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7% Utility Tax in Huntington Park Hits Legal Snag

June 01, 1989|RICK HOLGUIN | Times Staff Writer

HUNTINGTON PARK — City officials thought they had solved their financial problems and provided money for more police with a 7% utility tax. But a recent court decision probably will prevent the city from imposing the tax without a public vote, they said.

The tax was to have generated $2.74 million a year for 22 new police positions, employee raises, tree trimming and other services in 1989-90.

"We're hurting," Mayor William P. Cunningham said. "There's no doubt about it."

The City Council relied on a recent appellate court decision when it approved the tax May 15 without putting the matter before city voters.

City Seeks Reversal

Three days later, the state Supreme Court severely limited the scope of the decision and undercut the City Council action. City Atty. Steven N. Skolnik has asked the state Supreme Court to reverse its action.

But short of that, the City Council must schedule an election to win voter approval of the tax, seek other revenue sources or live with proposed cutbacks and without additional police officers, officials said. The council is scheduled to consider the issue at its June 5 meeting.

"After we took all the heat and the pressure, then the worst thing in the world happened," Cunningham said. "We'll probably have to go to a vote of the people. I don't think we have any other choice."

Proposition 62, which was approved by California voters in November, 1986, says that a city may not impose a tax to fund general governmental services without the support of local voters.

The City Council approved the tax on electricity, gas, water and telephone after a March 7 state Court of Appeal decision. The appellate court decided, in a Sonoma County case, that several provisions in the measure were unconstitutional. The decision appeared to clear the way for cities to impose utility and other taxes without a vote of residents.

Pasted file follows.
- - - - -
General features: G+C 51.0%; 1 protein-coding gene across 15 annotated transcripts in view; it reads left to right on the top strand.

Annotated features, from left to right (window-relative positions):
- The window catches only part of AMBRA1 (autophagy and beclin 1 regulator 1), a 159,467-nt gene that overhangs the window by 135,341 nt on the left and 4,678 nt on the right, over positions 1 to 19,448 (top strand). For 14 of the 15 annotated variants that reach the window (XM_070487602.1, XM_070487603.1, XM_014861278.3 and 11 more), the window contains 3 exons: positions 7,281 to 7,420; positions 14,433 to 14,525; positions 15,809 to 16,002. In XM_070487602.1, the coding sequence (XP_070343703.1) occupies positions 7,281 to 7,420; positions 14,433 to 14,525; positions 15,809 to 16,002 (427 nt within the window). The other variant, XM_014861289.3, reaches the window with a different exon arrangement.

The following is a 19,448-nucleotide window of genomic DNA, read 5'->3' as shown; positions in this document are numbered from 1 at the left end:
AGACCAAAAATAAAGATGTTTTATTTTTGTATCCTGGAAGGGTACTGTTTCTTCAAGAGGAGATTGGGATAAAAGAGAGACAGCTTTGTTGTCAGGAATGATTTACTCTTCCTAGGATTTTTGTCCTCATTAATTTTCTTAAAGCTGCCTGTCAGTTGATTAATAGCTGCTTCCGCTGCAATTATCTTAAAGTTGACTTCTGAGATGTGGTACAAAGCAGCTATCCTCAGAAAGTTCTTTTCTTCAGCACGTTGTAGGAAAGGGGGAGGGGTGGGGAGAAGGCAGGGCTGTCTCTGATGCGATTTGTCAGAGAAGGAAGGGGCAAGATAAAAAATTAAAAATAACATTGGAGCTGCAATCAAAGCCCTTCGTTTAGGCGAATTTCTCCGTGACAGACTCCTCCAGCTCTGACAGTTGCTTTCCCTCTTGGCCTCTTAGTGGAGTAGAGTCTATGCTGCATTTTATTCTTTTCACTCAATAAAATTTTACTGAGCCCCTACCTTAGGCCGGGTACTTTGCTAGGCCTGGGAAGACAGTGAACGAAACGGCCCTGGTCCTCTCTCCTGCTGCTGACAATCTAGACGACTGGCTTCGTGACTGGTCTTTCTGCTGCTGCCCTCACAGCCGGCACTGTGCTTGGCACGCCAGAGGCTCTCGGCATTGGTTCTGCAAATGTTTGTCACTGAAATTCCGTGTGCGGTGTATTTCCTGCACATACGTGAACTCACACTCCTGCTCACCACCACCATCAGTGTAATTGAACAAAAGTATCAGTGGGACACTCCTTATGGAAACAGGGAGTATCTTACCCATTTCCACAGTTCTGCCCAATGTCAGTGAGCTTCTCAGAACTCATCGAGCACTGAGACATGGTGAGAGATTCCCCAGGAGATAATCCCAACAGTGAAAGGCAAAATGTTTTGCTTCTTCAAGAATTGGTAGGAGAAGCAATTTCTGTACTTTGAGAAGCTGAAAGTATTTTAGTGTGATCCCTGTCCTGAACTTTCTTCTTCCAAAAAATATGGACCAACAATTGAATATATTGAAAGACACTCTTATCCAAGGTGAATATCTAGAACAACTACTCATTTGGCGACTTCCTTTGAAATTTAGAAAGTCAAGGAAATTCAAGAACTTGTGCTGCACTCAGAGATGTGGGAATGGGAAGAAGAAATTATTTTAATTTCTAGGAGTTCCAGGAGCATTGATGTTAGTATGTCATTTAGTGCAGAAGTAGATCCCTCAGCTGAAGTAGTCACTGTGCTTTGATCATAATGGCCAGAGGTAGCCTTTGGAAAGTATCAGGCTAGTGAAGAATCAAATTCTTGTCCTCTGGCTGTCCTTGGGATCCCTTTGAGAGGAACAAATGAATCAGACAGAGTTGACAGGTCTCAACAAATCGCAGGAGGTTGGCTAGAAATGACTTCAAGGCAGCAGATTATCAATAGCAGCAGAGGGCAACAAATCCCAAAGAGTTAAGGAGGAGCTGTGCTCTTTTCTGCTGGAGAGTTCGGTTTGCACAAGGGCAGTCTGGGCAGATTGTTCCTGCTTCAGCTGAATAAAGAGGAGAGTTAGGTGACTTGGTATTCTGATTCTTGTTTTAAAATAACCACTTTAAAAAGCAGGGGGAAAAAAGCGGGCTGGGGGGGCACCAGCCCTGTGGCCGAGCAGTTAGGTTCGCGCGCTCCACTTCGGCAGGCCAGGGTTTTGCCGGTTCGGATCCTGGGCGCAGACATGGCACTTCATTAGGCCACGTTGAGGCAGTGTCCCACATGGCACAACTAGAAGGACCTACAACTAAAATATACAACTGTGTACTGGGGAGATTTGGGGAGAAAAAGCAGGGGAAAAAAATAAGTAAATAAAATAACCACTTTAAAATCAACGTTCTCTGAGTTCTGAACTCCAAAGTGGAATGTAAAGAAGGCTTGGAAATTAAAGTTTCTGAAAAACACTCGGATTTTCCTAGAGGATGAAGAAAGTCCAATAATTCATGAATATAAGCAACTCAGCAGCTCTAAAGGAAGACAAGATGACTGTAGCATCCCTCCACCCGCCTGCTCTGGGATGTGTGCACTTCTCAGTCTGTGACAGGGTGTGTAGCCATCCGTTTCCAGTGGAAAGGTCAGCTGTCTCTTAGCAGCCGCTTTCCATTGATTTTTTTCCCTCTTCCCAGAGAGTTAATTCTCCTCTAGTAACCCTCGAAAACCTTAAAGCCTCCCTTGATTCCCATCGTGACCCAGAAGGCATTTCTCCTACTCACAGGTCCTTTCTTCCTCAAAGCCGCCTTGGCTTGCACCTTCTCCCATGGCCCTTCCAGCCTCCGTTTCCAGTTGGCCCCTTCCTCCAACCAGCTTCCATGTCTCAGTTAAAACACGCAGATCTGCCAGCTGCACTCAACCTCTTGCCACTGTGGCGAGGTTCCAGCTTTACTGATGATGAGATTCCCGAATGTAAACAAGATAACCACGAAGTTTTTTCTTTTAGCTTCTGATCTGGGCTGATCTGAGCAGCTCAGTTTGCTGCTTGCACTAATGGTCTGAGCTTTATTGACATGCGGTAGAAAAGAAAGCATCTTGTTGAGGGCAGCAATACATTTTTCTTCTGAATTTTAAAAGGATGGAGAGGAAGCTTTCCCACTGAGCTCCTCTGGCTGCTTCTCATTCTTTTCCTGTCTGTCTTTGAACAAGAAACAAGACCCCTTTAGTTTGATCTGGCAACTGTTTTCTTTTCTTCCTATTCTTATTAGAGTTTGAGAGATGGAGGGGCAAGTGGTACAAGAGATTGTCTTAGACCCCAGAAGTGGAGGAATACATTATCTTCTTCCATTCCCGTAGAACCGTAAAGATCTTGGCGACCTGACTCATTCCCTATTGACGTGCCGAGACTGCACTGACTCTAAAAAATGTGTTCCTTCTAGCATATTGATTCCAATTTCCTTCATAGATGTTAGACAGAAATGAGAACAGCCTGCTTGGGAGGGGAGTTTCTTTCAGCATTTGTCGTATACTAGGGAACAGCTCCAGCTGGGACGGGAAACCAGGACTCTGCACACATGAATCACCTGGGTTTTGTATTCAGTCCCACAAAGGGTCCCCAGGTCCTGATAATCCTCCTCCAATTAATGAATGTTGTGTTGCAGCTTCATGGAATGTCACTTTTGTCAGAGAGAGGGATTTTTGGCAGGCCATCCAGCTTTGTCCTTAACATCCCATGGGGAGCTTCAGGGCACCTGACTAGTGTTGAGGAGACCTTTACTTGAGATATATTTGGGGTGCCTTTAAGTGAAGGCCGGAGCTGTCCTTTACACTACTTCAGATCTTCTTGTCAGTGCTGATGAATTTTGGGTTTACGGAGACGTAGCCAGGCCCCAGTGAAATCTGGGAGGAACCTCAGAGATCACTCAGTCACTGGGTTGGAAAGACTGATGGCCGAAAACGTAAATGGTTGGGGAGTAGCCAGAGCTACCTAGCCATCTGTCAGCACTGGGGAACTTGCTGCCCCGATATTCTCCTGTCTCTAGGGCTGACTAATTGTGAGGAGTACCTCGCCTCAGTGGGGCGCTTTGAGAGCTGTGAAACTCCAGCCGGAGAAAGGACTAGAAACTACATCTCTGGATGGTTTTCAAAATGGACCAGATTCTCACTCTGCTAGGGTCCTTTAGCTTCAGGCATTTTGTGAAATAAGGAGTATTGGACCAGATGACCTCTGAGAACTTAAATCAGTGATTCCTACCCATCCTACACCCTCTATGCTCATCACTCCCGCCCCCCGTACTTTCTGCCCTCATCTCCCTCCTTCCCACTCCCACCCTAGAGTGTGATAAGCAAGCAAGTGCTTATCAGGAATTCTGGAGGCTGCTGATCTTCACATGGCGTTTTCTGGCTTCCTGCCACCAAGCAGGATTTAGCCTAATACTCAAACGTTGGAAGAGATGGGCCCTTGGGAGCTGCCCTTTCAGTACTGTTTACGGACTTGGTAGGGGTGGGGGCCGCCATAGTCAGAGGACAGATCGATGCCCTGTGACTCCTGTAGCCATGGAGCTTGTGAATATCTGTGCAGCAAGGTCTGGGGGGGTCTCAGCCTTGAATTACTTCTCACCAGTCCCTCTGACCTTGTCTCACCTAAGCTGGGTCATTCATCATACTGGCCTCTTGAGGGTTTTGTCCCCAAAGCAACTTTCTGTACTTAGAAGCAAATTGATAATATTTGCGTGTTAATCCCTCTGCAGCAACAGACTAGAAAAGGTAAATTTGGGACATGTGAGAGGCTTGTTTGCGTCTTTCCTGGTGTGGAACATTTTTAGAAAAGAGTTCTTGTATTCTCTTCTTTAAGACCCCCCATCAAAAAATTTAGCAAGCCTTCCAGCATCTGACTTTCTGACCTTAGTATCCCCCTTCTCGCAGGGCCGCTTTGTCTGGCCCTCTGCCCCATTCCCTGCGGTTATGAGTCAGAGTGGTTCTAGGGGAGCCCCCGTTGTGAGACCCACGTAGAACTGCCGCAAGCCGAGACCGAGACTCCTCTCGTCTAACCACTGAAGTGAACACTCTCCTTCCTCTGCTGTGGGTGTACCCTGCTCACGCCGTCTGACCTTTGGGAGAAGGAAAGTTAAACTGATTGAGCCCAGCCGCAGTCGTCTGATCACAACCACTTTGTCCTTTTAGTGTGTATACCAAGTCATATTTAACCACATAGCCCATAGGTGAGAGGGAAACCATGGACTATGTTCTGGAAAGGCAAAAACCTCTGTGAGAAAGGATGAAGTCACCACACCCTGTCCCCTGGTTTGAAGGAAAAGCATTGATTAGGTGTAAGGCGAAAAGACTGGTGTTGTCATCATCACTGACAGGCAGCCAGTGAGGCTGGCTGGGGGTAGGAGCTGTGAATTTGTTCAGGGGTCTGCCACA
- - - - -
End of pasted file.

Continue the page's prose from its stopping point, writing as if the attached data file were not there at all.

But on May 18, the state Supreme Court ordered that the case not be published. The action lets the appellate court decision stand in the Sonoma County case, but prevents the ruling from being used as precedent, Skolnik said.

Huntington Park would be more vulnerable to a lawsuit if it were to impose the tax without that precedent.

"At this point, our ordinance (that imposed the tax) is probably null and void," Chief Administrative Officer Donald L. Jeffers said. "We're evaluating our options."

The City Council said it intended to use the $2.74 million to pay for 22 Police Department positions, including two sergeants and 13 officers. The department has 59 sworn employees. The tax was also expected to provide money for employee raises, tree trimming, maintenance and other services. The council was to make a final decision on how to spend the money during budget deliberations this summer.

But city officials are again facing the austere, but nearly balanced, preliminary budget for the 1989-90 fiscal year recently presented by Jeffers.

The spending plan includes no raises for city employees. Huntington Park employees received a 4.2% raise this year at a cost to the city of about $300,000 annually.

The preliminary budget proposes more than $200,000 in cuts for tree trimming and other city maintenance. It also reduces spending for items such as Christmas decorations for Pacific Boulevard and a subsidy for the Huntington Park Symphony Assn.

No Increase in Revenues

Jeffers said the city is feeling the full impact of Proposition 13 now that state and federal subsidies have been reduced or eliminated. Revenues flowing into the city's general fund, which pays for most city services such as law enforcement and fire protection, have not increased.

The city's general fund revenues in 1989-90 will be about $9.7 million without the utility tax, about the same as 1987-88 revenues, according to the preliminary budget. The preliminary budget projects overall revenues and expenditures of $27.7 million. That includes money to pay for public transportation, the city retirement plan and other items in addition to direct daily operating cost.

Jeffers said the state Supreme Court decision represents a major setback that will be difficult to overcome.

"We were looking for $2.7 million in additional revenue," Jeffers said. "There're just not many sources available. Local government is very restricted in the way we can raise revenue."

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